Students with disabilities were largely excluded from state testing programs before changes to the Individuals with Disabilities Education Act in 1997 and the 2001 No Child Left Behind law. A new report looks at how many schools were held accountable for the performance of students with disabilities when it comes to state tests. It shows that some of the fears about students with disabilities dragging down the performance of a school under the No Child Left Behind law weren't realized.
But the new report from the Institute of Education Sciences says that in 37 states with relevant data, 9 percent of all public schools missed AYP during the 2008-09 school year because of how students with disabilities performed and at least one other reason, and only 5 percent missed it solely because of students with disabilities' performance on state tests.
Looking at schools from the 2005-06 school year through the 2008-09 school year, the researchers found that in 32 states with relevant data, 55 percent of public schools were not accountable for students with disabilities in any of the 4 years examined, while 18 percent of schools that were consistently accountable in each of the 4 years.
And among schools held accountable consistently for students with disabilities during the 4 years across 27 states, 56 percent were never identified for school improvement over this time period. By comparison, among schools that were not accountable for SWD subgroup performance in any of the 4 years, 76 percent were never identified for improvement.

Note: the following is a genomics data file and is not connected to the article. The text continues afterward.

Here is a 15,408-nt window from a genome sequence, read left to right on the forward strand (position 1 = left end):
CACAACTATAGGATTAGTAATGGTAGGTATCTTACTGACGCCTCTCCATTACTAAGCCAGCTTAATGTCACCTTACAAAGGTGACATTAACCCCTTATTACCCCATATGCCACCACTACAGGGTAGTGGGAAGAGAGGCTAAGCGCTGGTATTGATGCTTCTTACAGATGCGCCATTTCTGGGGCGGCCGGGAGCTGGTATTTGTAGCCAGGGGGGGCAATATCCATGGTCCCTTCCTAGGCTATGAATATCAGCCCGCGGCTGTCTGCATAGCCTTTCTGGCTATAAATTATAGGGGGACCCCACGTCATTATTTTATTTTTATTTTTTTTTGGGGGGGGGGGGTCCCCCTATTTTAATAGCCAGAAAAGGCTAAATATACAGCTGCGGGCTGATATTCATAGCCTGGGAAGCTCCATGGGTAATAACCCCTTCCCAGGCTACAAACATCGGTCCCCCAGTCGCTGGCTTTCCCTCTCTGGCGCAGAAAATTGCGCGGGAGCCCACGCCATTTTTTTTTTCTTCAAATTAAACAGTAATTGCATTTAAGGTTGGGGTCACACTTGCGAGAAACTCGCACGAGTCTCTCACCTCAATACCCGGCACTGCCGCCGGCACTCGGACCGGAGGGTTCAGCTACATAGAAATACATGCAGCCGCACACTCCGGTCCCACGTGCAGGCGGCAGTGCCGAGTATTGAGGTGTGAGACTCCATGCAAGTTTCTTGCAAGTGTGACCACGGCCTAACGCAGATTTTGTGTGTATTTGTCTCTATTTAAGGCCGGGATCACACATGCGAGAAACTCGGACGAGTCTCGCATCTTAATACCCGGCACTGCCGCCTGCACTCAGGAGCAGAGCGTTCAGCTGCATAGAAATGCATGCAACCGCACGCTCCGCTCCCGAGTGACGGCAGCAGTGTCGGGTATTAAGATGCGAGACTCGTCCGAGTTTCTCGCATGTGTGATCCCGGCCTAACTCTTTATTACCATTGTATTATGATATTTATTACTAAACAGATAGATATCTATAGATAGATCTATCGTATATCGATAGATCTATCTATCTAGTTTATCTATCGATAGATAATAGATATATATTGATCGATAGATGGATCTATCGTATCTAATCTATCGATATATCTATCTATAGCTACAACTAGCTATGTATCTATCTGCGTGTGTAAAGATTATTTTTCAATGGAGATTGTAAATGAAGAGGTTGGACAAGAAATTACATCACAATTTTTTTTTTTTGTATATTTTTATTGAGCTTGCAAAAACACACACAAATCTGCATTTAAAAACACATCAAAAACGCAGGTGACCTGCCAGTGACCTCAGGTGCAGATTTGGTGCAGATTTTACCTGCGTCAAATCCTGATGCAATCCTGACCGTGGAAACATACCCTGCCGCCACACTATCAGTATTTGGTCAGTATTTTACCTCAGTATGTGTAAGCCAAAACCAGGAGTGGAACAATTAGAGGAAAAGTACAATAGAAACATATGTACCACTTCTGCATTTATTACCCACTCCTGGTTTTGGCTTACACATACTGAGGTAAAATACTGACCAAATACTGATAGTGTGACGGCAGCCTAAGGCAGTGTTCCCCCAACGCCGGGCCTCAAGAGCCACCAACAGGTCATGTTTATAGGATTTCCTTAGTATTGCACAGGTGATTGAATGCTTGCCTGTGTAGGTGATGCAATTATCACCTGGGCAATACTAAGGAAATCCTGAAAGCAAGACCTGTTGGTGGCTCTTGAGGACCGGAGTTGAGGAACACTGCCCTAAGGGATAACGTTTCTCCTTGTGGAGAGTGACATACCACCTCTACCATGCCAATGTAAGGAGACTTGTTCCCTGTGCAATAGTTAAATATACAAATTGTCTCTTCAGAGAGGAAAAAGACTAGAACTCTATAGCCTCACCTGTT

The report hypothesized that if schools are held responsible for these students, who are sometimes too few in number at a given school to matter in state grading and rating systems, schools will adopt improved instructional practices, and that will in turn improve the educational outcomes for this student population as a whole.
The way states have counted different subgroups of students, including students with disabilities, has been a concern since the No Child law was enacted. If schools must have a large number of students with disabilities—or any other group of students—for their scores to count in NCLB report cards, and schools have a smaller number of these kids, then their scores don't matter on these rating systems. (Think about that and then the name of the law.)
In addition, students with disabilities have sometimes been blamed for their poor performance on state tests being the only thing that keeps a given school from making adequate yearly progress, or AYP, as defined by the No Child Left Behind law. (Those concerns have been renewed in a different incarnation: There are fresh worries about how students with disabilities will affect schools' showings with the new Common Core State Standards.)
When schools miss AYP targets, they are subject to a set of increasingly onerous penalties, although the introduction of waivers to the fundamental tenets of No Child Left Behind is changing that.
The Institute for Educational Sciences is continuing to study the role of students with disabilities in accountability systems and will eventually issue another report that will explore the relationships between accountability for this student subgroup and school practices and student outcomes.